Skip navigation
Skip navigation

Biomechanics of human optic chiasmal compression: ex vivo experiment and finite element modelling

Wang, Xiaofei; Neely, Andrew; Jain, Neeranjali; Jain, Swaranjali; Jain, Sanjiv; Tahtali, Murat; McIlwaine, Gawn G.; Lueck, Christian

Description

The mechanism of bitemporal hemianopia arising as a result of chiasmal compression is unknown. In this study, we combined an ex vivo experiment and finite element modelling (FEM) to investigate its potential mechanism. A cadaveric human optic chiasm was scanned using micro-CT before and after deformation by inflation of Foley catheter, to simulate tumour growth from beneath. The geometry of the same chiasm was reconstructed and simulated using finite element analysis. Chiasmal deformations were...[Show more]

dc.contributor.authorWang, Xiaofei
dc.contributor.authorNeely, Andrew
dc.contributor.authorJain, Neeranjali
dc.contributor.authorJain, Swaranjali
dc.contributor.authorJain, Sanjiv
dc.contributor.authorTahtali, Murat
dc.contributor.authorMcIlwaine, Gawn G.
dc.contributor.authorLueck, Christian
dc.date.accessioned2023-07-18T23:57:13Z
dc.date.available2023-07-18T23:57:13Z
dc.identifier.issn2590-0935
dc.identifier.urihttp://hdl.handle.net/1885/294392
dc.description.abstractThe mechanism of bitemporal hemianopia arising as a result of chiasmal compression is unknown. In this study, we combined an ex vivo experiment and finite element modelling (FEM) to investigate its potential mechanism. A cadaveric human optic chiasm was scanned using micro-CT before and after deformation by inflation of Foley catheter, to simulate tumour growth from beneath. The geometry of the same chiasm was reconstructed and simulated using finite element analysis. Chiasmal deformations were extracted from the simulation and compared with those observed during micro-CT scanning. In addition, nerve fibre models examining variation in local fibre distribution patterns of the chiasm were incorporated to investigate the strain (deformation) distributions of the chiasm at an axonal level. The FEM model matched the micro-CT scans well both qualitatively and quantitatively. Compression of the chiasm induced high strains in the paracentral portions of the chiasm where the crossing optic nerve fibres are located. At an axonal level, the magnitude of strains affecting crossed fibres were greater than those affecting uncrossed fibres. The high strains in the paracentral portions of the chiasm, combined with the differences in strain between crossed and uncrossed nerve fibres, are consistent with a biomechanical explanation for the pattern of visual field loss seen in chiasmal compression.
dc.description.sponsorshipSupported by National Natural Science Foundation of China (12002025).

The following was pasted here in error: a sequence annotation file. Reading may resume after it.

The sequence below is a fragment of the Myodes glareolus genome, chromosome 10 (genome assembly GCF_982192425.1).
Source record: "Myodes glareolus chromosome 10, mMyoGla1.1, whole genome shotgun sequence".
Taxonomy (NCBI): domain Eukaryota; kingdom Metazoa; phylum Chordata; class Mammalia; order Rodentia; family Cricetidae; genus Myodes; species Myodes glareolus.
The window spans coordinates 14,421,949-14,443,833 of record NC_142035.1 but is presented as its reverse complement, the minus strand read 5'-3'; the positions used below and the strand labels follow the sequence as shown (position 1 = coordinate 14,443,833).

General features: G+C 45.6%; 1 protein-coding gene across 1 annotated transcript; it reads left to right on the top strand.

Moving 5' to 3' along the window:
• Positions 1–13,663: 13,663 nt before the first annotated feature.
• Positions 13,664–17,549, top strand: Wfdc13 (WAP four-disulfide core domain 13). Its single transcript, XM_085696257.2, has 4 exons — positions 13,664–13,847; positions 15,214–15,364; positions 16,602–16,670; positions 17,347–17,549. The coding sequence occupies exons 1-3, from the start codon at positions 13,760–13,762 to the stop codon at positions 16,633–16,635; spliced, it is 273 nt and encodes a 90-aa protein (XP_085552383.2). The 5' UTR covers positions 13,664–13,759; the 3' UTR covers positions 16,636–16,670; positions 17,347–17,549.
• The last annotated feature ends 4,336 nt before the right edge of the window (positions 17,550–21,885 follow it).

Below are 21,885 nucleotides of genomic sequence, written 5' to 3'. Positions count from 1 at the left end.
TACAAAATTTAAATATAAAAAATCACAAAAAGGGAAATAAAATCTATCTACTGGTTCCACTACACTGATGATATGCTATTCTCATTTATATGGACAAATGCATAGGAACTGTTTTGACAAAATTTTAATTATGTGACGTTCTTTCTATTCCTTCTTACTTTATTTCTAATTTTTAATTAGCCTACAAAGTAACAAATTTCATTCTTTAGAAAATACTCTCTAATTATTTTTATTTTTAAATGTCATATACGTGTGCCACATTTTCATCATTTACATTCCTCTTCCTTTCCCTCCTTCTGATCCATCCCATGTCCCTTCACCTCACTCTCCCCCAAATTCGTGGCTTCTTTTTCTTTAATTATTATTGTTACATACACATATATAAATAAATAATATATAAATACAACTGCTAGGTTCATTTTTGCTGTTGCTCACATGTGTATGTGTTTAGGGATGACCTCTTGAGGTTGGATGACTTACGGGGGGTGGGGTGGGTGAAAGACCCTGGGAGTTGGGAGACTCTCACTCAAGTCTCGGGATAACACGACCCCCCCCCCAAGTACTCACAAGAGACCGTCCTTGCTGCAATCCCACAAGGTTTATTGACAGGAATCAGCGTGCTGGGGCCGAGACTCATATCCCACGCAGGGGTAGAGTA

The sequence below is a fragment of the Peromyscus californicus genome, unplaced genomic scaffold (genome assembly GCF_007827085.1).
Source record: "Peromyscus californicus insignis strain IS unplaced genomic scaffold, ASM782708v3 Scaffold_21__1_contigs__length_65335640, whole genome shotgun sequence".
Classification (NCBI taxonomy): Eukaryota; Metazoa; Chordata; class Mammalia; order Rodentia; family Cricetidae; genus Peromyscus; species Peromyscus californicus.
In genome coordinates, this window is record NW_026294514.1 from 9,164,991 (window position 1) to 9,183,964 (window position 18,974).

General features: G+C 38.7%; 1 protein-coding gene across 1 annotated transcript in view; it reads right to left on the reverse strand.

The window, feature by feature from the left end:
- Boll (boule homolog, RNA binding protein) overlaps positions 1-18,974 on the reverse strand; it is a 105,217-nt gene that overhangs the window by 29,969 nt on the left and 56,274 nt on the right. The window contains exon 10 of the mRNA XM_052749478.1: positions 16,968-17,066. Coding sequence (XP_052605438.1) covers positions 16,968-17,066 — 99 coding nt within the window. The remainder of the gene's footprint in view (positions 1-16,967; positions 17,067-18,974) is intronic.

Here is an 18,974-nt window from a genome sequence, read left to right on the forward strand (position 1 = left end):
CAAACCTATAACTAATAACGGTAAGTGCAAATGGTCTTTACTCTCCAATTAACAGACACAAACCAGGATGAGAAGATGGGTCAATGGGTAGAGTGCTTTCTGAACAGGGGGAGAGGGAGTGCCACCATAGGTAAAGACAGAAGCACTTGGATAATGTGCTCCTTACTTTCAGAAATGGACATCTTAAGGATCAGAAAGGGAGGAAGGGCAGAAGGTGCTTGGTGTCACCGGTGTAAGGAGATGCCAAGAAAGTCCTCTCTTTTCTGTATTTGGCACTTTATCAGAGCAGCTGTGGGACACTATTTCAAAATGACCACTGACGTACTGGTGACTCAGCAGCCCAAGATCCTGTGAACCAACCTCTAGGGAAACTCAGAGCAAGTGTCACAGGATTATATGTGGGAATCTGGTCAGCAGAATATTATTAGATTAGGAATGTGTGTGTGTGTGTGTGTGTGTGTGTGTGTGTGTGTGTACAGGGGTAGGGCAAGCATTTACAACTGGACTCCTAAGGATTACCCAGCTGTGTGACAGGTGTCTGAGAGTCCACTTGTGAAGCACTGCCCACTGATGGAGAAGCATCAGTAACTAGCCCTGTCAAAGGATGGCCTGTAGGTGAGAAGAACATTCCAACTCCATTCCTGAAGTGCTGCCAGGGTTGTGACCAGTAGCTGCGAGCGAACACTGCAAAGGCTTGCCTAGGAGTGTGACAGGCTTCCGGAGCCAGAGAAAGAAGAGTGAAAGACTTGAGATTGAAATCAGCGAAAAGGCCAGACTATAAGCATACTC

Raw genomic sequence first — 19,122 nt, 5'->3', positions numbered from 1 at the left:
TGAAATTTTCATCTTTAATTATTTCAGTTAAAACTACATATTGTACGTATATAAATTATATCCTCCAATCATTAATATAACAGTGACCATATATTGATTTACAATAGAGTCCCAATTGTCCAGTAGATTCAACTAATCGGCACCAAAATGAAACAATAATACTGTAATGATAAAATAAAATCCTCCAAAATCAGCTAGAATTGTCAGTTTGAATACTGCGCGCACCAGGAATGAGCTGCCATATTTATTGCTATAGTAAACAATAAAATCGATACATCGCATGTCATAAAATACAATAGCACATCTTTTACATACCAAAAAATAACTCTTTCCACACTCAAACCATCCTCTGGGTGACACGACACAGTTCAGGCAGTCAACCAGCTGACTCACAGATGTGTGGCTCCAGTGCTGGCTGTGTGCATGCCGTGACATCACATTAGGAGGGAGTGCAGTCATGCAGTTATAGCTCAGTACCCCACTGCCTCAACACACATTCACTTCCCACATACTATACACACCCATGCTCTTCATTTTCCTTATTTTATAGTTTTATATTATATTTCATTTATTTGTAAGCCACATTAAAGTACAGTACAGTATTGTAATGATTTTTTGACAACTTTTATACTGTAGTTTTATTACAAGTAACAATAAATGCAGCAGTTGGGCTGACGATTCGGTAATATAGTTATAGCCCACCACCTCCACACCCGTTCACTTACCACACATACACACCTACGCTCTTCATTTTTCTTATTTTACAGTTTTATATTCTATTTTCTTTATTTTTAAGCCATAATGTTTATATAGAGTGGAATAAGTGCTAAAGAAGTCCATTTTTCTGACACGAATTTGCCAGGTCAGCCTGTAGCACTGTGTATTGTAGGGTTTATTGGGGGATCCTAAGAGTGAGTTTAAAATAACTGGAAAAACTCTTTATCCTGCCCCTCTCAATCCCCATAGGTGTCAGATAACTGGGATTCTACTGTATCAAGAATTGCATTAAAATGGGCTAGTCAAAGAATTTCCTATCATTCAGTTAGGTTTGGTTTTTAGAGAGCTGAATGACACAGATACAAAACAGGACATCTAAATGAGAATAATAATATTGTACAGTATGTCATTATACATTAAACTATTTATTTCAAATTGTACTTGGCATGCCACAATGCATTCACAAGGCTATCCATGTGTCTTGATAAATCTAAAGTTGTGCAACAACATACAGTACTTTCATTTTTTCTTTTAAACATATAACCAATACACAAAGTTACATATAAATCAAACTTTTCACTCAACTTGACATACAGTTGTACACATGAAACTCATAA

dc.format.mimetypeapplication/pdf
dc.language.isoen_AU
dc.publisherElsevier BV
dc.rights© 2021 The authors
dc.rights.urihttp://creativecommons.org/licenses/ by-nc-nd/4.0/
dc.sourceMedicine in Novel Technology and Devices
dc.subjectBitemporal hemianopia
dc.subjectPituitary tumour
dc.subjectChiasm
dc.subjectFinite element modelling
dc.subjectOptic nerve fibre
dc.titleBiomechanics of human optic chiasmal compression: ex vivo experiment and finite element modelling
dc.typeJournal article
local.description.notesImported from ARIES
local.identifier.citationvolume13
dc.date.issued2022
local.identifier.absfor321201 - Ophthalmology
local.identifier.absfor320903 - Central nervous system
local.identifier.absfor320904 - Computational neuroscience (incl. mathematical neuroscience and theoretical neuroscience)
local.identifier.ariespublicationa383154xPUB26053
local.publisher.urlhttps://www.sciencedirect.com/
local.type.statusPublished Version
local.contributor.affiliationWang, Xiaofei, University of new South Wales
local.contributor.affiliationNeely, Andrew, University of New South Wales
local.contributor.affiliationJain, Neeranjali, Department of Neurology, The Canberra Hospital, Canberra
local.contributor.affiliationJain, Swaranjali, The Canberra Hospital
local.contributor.affiliationJain, Sanjiv, Canberra Hospital
local.contributor.affiliationTahtali, Murat, University of New South Wales
local.contributor.affiliationMcIlwaine, Gawn G., Queen's University, Belfast
local.contributor.affiliationLueck, Christian, College of Health and Medicine, ANU
local.bibliographicCitation.startpage1
local.bibliographicCitation.lastpage8
local.identifier.doi10.1016/j.medntd.2021.100113
local.identifier.absseo200101 - Diagnosis of human diseases and conditions
dc.date.updated2022-05-15T08:16:54Z
local.identifier.scopusID2-s2.0-85122957763
dcterms.accessRightsOpen Access
dc.provenanceThis is an open access article under the CCBY-NC-ND license(http://creativecommons.org/licenses/by nc-nd/4.0/)
dc.rights.licenseCreative Commons Attribution licence
CollectionsANU Research Publications

Download

File Description SizeFormat Image
1-s2.0-S2590093521000576-main.pdf1.81 MBAdobe PDFThumbnail


This item is licensed under a Creative Commons License Creative Commons

Updated:  17 November 2022/ Responsible Officer:  University Librarian/ Page Contact:  Library Systems & Web Coordinator